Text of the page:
Dale Yu: Review of Ticket to Ride: Asia

Days of Wonder had a new expansion for Ticket to Ride available at Essen this year – a combination of two new boards with an Asian theme.  This box is the first (of hopefully many) Map Collections.  In fact, the second map collection, containing maps related to India, should be available in the very near future.


The TtR:Asia Map Collection contains two maps.  The first map has been designed by Alan R. Moon, the designer of the original Ticket to Ride game, and gives players a new way to play the game – in partnership!


Above, you see the board for the Team Asia variant.  You will need to have a copy of the base Ticket to Ride game in order to provide you with most of the trains you need as well as the train cards.  However, all the tickets used in this game are given in the expansion box.

So, in the Team Asia version, you and your partner sit next to each other, and you will take turns one after the other.  There is a card rack placed between you and your partner where you store train cards and tickets that both players on your team can use.  Each player in your partnership will also have train cards and tickets in their personal hand which are not shared with the other.

How the cards are split up are simple… When you draw cards from the supply, you still draw two cards (or one face up locomotive) as you do in the base game.  One of these cards is placed in your personal hand and the other is placed on the shared rack.  If you only draw the locomotive, it goes into the shared rack.  If you draw tickets, exactly one must be placed on the rack, any others that are kept go into your personal hand.  However, you can take an entire turn to add two tickets from your personal hand to the shared rack.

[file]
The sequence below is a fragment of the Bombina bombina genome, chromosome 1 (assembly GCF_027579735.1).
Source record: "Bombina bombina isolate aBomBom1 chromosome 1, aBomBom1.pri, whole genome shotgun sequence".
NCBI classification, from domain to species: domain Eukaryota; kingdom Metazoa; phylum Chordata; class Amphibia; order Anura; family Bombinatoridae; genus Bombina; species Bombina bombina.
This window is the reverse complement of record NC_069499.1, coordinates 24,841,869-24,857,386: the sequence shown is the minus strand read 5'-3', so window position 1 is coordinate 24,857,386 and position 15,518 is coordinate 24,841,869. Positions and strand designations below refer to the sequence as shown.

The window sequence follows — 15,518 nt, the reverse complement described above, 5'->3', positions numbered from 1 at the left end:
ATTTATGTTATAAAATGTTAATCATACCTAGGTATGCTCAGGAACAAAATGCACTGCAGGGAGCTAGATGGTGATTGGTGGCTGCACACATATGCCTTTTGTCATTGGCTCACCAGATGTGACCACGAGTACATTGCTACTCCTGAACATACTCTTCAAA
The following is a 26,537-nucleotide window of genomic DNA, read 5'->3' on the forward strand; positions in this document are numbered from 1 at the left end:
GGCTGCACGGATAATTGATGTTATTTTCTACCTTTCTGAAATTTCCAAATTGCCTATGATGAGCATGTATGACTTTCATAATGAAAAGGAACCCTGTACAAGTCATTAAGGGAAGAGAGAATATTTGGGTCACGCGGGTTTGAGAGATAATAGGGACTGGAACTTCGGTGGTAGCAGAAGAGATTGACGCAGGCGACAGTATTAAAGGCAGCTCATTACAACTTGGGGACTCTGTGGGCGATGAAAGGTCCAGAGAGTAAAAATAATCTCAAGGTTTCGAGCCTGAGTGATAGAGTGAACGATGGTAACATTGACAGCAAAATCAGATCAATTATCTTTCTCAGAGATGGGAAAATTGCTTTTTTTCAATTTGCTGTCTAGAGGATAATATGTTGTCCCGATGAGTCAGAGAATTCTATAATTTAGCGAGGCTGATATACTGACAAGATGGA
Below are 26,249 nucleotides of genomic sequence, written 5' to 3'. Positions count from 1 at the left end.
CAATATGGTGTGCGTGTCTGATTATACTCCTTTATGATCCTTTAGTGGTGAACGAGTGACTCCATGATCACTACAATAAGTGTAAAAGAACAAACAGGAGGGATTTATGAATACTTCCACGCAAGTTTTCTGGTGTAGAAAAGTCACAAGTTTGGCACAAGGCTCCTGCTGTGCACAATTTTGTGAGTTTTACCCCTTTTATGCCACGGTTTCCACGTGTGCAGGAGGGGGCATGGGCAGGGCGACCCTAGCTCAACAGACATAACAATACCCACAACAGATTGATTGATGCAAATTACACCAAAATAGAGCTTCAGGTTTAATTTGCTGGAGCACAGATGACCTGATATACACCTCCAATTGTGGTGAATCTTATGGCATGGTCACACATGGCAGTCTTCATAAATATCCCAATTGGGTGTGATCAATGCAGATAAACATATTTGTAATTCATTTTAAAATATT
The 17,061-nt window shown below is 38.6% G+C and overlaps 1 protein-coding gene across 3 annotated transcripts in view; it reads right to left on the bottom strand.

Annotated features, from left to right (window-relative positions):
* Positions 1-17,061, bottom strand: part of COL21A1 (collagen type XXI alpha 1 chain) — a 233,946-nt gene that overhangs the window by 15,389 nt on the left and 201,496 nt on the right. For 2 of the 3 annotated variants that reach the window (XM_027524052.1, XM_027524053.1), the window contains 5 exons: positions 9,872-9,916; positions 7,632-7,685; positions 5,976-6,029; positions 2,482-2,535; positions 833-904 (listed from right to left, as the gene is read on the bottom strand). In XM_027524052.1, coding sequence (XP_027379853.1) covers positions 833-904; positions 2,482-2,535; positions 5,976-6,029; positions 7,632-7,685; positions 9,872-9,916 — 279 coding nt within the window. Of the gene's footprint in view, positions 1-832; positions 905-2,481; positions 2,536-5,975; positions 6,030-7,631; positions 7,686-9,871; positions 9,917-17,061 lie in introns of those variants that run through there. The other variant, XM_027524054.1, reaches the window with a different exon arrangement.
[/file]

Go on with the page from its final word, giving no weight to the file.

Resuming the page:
Gameplay is also very similar to the regular game.  The one difference is that you can spend cards from both your personal hand as well as from the shared card rack when building track.  Both you and your partner share a color, and your score is kept together – though you do have separate train supplies.  Each player in the game gets 27 trains.  If you play all of your trains before the game ends, you simply can’t play anymore – you can only draw train cards or tickets!

The game enters the final turn when any one team has a combined total of 4 or fewer trains after either has finished their turn.  At this point, all players, including the player who triggered the end, gets one more turn.

So, how does it work?  Quite well.  I’ve played the game three times now in partnership mode, and it is definitely a nice way to play the game when you have 4 or 6 players.  There is a fair amount of strategy trying to decide which train cards go to the rack and which stay in your hand.  The ticket situation also can get a bit tricky.  As you can only put one of your tickets on the rack, there are plenty of destinations that you want to get to that your partner doesn’t know about!  The big question is whether or not it is worth giving up a turn to give the information in two tickets to your partner.

The game seems to take about the same length of time as a regular TtR game, with the exception that initial games may take a few extra minutes as it takes awhile to learn where all the cities are… (and yes, I know that the city locations are highlighted on the cards, but it still took me time to find them on the map and figure out whether or not our trains could connect them up in time!)

The team rules also allow for a sixth player to enjoy a game with the group – and TTR:Team Asia is one of the few games that plays six well.  Normally having 6 at a game night would prompt me to try to split up into two tables of 3, but this is definitely an excuse to keep everyone at the same table.

The other side of the mapboard gives you the Legendary Asia map.  This map was designed by Francois Valentyne, and it was one of the prize winning entries from the contest sponsored by DoW earlier in 2011.


This is also an expansion map, and you will need the plastic trains and train cards from either the base Ticket to Ride or TtR: 1910 in order to play.  There are a number of rules changes from vanilla TtR

Long and short destinations – there are 6 Long Tickets and 30 Short tickets in the game. You get 1 Long and 3 Short at the start of the game, and you must keep at least 2.  The ticket deck used in the game consists of any Short tickets not dealt out at the beginning of the game.  The Long Tickets are worth a lot more, but they’re also harder to finish!